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20 Basic Cooking Hacks Everyone Should Know

20 Basic Cooking Hacks Everyone Should Know

Wise old women will tell you that the way to a man’s heart is through his stomach, but any experienced man will also tell you that one of the best ways to impress a lady is to cook for her. We all need some kitchen skills, from young students living alone to moms and dads feeding their family. If scientists are to be believed, our food choices are even linked to our character. While some may be naturally gifted, or have had the pleasure of growing up with some talented cooks who were happy to give them a few pointers along the way, there are a lot of people out there who shy away from the kitchen because they find cooking complicated, and even a little bit confusing.

Fortunately, there are tons of great little tricks that can help anyone greatly improve their cooking game, and perhaps get a few people interested in further developing their skills. Here is a run-down of some of the most useful cooking hacks that can benefit everyone, regardless of skill level.

1. Put ice cream in a bag before putting it in the freezer

Bagging ice cream

    Ice cream can get rock hard in the freezer and it takes ages to thaw out just enough that you can eat it. A simple trick to keep it just the right consistency is to put the container in a plastic zip lock bag before throwing it in the freezer.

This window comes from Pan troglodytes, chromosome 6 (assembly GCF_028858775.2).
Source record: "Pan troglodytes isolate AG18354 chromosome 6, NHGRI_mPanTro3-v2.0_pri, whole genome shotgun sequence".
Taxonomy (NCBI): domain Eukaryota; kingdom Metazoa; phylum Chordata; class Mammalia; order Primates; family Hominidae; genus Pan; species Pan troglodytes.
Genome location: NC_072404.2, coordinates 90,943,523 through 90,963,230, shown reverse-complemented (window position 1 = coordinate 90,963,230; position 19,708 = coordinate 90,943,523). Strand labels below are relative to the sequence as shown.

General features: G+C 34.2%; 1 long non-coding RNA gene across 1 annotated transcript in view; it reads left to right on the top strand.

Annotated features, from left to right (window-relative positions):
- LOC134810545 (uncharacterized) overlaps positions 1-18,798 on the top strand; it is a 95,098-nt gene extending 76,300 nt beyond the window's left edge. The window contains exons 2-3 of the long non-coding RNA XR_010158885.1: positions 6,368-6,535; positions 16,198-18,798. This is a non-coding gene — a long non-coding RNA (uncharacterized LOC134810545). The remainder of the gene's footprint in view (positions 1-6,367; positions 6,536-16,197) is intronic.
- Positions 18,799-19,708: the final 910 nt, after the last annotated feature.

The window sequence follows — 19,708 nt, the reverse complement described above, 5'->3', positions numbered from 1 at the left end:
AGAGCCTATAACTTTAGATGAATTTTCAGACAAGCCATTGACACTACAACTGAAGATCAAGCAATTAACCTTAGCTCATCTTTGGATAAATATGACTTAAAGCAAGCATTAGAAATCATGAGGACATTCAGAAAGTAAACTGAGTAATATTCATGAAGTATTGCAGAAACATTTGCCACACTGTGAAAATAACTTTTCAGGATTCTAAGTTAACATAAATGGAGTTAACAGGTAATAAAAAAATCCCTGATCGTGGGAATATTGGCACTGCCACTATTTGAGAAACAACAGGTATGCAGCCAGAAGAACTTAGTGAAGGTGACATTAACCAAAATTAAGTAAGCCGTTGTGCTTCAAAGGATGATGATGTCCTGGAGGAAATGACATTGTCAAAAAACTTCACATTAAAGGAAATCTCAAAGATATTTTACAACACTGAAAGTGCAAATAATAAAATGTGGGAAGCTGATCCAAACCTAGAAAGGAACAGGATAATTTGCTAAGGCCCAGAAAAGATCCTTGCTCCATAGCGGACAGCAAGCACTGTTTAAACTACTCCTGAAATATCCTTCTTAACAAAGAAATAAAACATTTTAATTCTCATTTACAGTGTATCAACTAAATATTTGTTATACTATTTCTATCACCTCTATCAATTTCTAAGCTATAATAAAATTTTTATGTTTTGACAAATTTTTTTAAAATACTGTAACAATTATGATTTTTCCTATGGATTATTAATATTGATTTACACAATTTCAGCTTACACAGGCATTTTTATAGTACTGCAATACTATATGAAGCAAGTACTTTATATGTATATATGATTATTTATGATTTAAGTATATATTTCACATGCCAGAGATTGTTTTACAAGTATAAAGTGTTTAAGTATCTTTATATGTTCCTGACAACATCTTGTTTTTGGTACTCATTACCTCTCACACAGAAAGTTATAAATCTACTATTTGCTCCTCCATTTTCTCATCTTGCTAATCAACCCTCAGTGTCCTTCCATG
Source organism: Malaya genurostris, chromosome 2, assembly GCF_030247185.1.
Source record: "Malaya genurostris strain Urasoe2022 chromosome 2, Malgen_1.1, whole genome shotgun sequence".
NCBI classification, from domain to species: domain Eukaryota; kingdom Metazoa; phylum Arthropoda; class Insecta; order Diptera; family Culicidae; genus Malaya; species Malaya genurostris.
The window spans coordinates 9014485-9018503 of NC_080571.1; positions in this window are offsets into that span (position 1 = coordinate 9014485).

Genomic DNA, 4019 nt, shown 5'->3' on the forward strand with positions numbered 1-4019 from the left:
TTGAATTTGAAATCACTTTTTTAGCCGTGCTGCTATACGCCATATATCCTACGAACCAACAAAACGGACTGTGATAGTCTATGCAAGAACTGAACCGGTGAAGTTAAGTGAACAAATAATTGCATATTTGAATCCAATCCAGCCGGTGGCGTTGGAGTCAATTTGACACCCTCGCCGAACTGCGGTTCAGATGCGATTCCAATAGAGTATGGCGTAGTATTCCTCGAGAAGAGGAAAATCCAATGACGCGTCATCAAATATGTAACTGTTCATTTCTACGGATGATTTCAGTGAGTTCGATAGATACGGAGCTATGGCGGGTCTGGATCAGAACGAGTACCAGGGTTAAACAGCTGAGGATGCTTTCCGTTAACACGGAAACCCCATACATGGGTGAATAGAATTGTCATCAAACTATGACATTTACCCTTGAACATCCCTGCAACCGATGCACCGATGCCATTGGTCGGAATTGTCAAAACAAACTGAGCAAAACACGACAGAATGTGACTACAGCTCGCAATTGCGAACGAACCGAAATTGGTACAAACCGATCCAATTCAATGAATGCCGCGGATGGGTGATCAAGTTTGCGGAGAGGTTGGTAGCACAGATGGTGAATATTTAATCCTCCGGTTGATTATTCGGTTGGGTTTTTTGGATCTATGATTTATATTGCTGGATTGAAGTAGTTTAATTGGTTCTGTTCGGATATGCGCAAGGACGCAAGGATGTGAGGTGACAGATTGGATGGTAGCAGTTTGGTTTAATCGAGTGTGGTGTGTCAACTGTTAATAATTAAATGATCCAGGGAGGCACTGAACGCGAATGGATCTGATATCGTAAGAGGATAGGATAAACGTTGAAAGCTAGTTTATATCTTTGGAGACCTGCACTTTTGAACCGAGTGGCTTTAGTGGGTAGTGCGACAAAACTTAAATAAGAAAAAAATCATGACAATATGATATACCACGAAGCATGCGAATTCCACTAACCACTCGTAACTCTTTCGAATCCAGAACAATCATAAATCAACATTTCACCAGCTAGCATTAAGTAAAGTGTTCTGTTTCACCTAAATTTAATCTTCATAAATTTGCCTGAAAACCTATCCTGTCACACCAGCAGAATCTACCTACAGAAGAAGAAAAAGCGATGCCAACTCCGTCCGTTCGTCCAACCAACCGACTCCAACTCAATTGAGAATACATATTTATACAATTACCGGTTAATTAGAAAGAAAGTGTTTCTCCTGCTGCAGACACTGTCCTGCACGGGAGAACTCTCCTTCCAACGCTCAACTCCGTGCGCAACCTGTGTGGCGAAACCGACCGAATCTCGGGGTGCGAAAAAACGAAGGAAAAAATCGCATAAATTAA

2. Freeze a banana to use as base for a healthy ice cream

    Frozen banana ice cream

      When frozen and then mashed up, bananas create a perfect creamy ice cream base that you can be mixed with other fruit and various toppings to create a super-healthy home-made ice cream.

      3. Mix pancake batter in a plastic bag to save time and make less of a mess

      Pancace batter in plastic bag

        A zip lock bag or a pastry bag can be used to mix up pancake batter. Make sure to make a small cut in a corner of the plastic bag if you don’t have a pastry bag. You have to clean up less afterwards, and you can make some very creative shapes.

        4. Cut softer foods using a dental floss

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        Cutting with dental floss

          Things can get messy if you are cutting a particularly large cake and only have a small knife, but even things like cheese and Swiss rolls can be difficult to cut precisely. You can use dental floss to make quick and precise cuts and avoid the trouble.

          5. Cook up enough food for several days on Sunday and store it in the fridge

          Prepping food in advance